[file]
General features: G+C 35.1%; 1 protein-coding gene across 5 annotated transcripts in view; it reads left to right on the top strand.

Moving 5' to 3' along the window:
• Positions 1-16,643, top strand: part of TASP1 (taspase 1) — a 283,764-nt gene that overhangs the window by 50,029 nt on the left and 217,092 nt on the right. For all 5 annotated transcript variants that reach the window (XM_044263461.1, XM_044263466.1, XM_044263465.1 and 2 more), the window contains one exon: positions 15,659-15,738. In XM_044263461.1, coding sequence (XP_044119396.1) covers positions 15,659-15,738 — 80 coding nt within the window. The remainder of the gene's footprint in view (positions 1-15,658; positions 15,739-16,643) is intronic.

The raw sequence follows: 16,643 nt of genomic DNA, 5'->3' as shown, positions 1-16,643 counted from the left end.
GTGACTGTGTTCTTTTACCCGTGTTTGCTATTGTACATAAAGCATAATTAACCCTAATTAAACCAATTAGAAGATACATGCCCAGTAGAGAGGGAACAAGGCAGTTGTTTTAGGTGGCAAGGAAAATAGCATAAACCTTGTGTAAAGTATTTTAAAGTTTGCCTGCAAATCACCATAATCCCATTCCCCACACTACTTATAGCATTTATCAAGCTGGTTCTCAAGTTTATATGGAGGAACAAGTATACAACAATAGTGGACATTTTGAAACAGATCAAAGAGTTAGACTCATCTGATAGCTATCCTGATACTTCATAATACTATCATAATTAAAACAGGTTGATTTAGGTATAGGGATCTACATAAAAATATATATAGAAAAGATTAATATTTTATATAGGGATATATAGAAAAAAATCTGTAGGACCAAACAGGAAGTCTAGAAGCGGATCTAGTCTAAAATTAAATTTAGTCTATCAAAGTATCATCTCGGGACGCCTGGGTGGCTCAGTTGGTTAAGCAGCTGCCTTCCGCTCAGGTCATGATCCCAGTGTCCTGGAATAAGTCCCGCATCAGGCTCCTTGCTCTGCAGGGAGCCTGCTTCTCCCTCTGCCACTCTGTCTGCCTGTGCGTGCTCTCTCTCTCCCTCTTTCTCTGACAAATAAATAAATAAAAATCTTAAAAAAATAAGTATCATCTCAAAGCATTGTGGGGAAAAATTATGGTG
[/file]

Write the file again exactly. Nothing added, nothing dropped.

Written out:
General features: G+C 35.1%; 1 protein-coding gene across 5 annotated transcripts in view; it reads left to right on the top strand.

Moving 5' to 3' along the window:
• Positions 1-16,643, top strand: part of TASP1 (taspase 1) — a 283,764-nt gene that overhangs the window by 50,029 nt on the left and 217,092 nt on the right. For all 5 annotated transcript variants that reach the window (XM_044263461.1, XM_044263466.1, XM_044263465.1 and 2 more), the window contains one exon: positions 15,659-15,738. In XM_044263461.1, coding sequence (XP_044119396.1) covers positions 15,659-15,738 — 80 coding nt within the window. The remainder of the gene's footprint in view (positions 1-15,658; positions 15,739-16,643) is intronic.

The raw sequence follows: 16,643 nt of genomic DNA, 5'->3' as shown, positions 1-16,643 counted from the left end.
GTGACTGTGTTCTTTTACCCGTGTTTGCTATTGTACATAAAGCATAATTAACCCTAATTAAACCAATTAGAAGATACATGCCCAGTAGAGAGGGAACAAGGCAGTTGTTTTAGGTGGCAAGGAAAATAGCATAAACCTTGTGTAAAGTATTTTAAAGTTTGCCTGCAAATCACCATAATCCCATTCCCCACACTACTTATAGCATTTATCAAGCTGGTTCTCAAGTTTATATGGAGGAACAAGTATACAACAATAGTGGACATTTTGAAACAGATCAAAGAGTTAGACTCATCTGATAGCTATCCTGATACTTCATAATACTATCATAATTAAAACAGGTTGATTTAGGTATAGGGATCTACATAAAAATATATATAGAAAAGATTAATATTTTATATAGGGATATATAGAAAAAAATCTGTAGGACCAAACAGGAAGTCTAGAAGCGGATCTAGTCTAAAATTAAATTTAGTCTATCAAAGTATCATCTCGGGACGCCTGGGTGGCTCAGTTGGTTAAGCAGCTGCCTTCCGCTCAGGTCATGATCCCAGTGTCCTGGAATAAGTCCCGCATCAGGCTCCTTGCTCTGCAGGGAGCCTGCTTCTCCCTCTGCCACTCTGTCTGCCTGTGCGTGCTCTCTCTCTCCCTCTTTCTCTGACAAATAAATAAATAAAAATCTTAAAAAAATAAGTATCATCTCAAAGCATTGTGGGGAAAAATTATGGTG